Network administrators who try to balance a secure network and one that's easy to access now can do both and still get home from work on time. The technology that makes this possible is Remote Authentication Dial-In User Service, or Radius.
A method of exchanging security information -- such as user IDs and passwords -- between a remote-access device and an authentication source, Radius acts as an authentication gateway between remote-access devices and existing LAN security implementation.
A standard created by Livingston Enterprises, in California, Radius is supported by a slew of remote-access and firewall devices from major vendors, such as 3Com, Ascend Systems, Bay Networks, Cabletron Systems, and Cisco Systems. In fact, it is likely that your existing remote-access devices are already Radius enabled. Some software-only products -- such as those from Microsoft, Novell, and Funk Software -- also boast Radius support.
If you're not using Radius and your remote-access devices support it, you owe it to yourself (as well as your remote users) to tap into this resource.
Why not just use a remote-access device's security features to authenticate users? Because all that information is already established for your LAN access. Why go through the pain of creating and maintaining another authentication source when you already have one?
Radius allows you to exchange necessary security information between a remote-access device and an your existing authentication source. As such, it functions as an authentication gateway between those devices and your existing security implementation.
Using Radius also means that your users don't have to remember different passwords at the office, at home, and on the road. Users have just one password no matter how or from where they're accessing the network. And network managers don't have to maintain multiple access lists: one for the LAN, another for the remote access server, and yet another for the firewall.
If you have one remote-access device that provides access to a highly secure area of your network, where only a handful of key people have access, it would probably be best to use device-level security rather than offloading the chore to Radius. But for common remote access, Radius make life easier for everyone.
A single Radius server can handle all remote-access requests for all remote-access servers in a single location. Geographically dispersed offices can share a single Radius server if they are connected by a high-bandwidth wide area link.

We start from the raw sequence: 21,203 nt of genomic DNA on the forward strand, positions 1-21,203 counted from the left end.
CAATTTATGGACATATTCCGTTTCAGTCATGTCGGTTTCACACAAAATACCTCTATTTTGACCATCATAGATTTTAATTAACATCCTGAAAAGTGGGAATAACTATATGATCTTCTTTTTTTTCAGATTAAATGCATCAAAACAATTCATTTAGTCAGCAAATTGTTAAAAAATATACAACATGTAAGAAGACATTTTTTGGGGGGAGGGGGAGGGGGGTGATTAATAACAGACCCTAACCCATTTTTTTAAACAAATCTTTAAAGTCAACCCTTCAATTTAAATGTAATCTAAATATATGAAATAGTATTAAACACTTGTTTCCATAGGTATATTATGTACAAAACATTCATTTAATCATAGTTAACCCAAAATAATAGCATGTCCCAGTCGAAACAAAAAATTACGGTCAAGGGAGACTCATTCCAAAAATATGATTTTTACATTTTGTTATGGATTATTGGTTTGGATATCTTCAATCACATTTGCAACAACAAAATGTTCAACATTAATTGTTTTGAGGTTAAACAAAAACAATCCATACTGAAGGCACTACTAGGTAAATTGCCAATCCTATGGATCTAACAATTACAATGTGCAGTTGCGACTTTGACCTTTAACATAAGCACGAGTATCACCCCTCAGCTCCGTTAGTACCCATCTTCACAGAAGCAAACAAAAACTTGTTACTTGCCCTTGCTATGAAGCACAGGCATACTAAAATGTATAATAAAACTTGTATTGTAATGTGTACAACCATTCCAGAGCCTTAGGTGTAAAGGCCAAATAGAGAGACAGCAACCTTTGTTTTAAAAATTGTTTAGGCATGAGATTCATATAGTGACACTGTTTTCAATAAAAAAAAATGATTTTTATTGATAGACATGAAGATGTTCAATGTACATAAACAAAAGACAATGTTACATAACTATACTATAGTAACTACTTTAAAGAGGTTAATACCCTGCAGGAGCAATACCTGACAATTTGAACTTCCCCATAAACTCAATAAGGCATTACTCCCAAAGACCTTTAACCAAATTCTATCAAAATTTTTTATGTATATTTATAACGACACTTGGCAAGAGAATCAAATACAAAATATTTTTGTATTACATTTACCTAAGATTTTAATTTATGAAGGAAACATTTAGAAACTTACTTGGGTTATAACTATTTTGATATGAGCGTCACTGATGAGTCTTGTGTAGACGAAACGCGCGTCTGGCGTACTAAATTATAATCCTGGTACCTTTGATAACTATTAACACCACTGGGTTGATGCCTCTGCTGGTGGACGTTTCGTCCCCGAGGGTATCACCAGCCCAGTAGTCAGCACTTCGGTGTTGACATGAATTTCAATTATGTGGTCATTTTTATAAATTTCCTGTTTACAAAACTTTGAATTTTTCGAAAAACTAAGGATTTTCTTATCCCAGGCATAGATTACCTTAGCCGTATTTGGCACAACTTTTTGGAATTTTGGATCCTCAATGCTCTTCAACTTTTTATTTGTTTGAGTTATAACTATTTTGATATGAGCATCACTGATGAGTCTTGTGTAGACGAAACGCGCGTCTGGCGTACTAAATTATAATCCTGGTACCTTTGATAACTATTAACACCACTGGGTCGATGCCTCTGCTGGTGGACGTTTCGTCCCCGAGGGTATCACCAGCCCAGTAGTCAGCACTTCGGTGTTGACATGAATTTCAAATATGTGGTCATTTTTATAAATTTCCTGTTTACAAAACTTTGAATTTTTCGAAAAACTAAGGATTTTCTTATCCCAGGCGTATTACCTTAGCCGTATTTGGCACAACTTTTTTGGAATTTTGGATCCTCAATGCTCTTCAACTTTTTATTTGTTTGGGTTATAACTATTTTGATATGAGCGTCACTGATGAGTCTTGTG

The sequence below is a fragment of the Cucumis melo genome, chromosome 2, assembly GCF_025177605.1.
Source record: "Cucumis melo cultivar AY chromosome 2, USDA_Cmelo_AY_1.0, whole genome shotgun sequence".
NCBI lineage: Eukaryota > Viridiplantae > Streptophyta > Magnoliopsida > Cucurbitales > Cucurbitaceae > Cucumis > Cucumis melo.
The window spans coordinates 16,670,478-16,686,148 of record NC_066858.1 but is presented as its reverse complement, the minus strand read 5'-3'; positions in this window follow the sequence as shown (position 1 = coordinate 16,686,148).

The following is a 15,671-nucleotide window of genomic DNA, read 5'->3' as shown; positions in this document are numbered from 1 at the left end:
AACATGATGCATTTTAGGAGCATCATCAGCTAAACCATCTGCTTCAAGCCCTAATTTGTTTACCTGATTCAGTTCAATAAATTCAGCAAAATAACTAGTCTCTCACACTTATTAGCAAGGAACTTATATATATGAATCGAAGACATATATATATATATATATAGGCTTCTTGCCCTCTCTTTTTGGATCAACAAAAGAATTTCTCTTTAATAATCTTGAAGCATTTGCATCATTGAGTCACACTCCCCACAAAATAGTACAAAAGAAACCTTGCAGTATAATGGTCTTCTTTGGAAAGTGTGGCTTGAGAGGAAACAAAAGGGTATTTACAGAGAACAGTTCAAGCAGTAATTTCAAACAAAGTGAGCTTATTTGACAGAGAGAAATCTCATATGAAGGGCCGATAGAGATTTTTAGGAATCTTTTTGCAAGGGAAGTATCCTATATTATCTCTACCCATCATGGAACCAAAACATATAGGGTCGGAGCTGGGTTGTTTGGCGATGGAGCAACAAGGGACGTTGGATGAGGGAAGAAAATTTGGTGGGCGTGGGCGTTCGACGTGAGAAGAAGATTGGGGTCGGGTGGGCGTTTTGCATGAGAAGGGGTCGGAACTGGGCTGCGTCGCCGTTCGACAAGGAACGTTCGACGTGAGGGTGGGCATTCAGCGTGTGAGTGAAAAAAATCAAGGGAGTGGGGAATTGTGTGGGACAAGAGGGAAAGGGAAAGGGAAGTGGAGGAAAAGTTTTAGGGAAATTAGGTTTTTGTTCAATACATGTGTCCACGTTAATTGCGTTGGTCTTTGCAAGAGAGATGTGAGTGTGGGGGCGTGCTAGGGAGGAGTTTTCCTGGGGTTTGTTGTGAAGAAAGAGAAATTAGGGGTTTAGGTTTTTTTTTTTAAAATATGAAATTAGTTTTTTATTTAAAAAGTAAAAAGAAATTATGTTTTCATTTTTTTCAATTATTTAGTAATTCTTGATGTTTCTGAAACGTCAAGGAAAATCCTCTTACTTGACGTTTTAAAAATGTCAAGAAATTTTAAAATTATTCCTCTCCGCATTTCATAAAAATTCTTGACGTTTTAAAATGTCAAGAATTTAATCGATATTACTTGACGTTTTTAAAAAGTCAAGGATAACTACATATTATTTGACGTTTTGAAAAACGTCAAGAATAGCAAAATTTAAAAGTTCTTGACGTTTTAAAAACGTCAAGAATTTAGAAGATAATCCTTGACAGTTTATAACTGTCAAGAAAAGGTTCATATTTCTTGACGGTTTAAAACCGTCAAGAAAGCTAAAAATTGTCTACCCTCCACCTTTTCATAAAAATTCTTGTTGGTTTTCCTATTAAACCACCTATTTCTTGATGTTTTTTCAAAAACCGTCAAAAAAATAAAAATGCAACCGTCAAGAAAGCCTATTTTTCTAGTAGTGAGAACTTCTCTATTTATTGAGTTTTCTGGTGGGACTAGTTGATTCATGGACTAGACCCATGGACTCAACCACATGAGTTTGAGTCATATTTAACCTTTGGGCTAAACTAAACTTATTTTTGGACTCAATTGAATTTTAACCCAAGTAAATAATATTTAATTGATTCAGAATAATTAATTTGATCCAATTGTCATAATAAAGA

Because Radius uses existing LAN security to provide access, it also consolidates access management tasks. By centralising administration across the various remote-access devices on your network, you won't have to maintain security information on each device.
Radius also offers support for caller accounting and reporting features. This is useful for gathering information on each dial-in user that can be used for error tracking, generating history reports of dial-in sessions, and reporting on your company's remote-access usage statistics.
If you decide to deploy a Radius server, you have a variety of options. There are utilities available from Microsoft and Novell that integrate with their NOS and server suites, and even a variety of shareware products available for free.
But the best Radius implementation I've tested is Funk Software's Steel-Belted Radius. Steel-Belted Radius isn't inexpensive, but it does support the broadest range of remote-access devices and authentication sources on the market.
A need for consolidated management of disparate remote-access devices and the ability to use your existing security source for remote authentication are the most compelling reasons to deploy a Radius server on your network. The broad range of device support and server-platform options make the implementation of a Radius server all the more attractive. More security, less management overhead: that's what Radius is all about.
Dennis Williams is a writer and network consultant based in Alpine, Utah. He can be reached at firstname.lastname@example.org.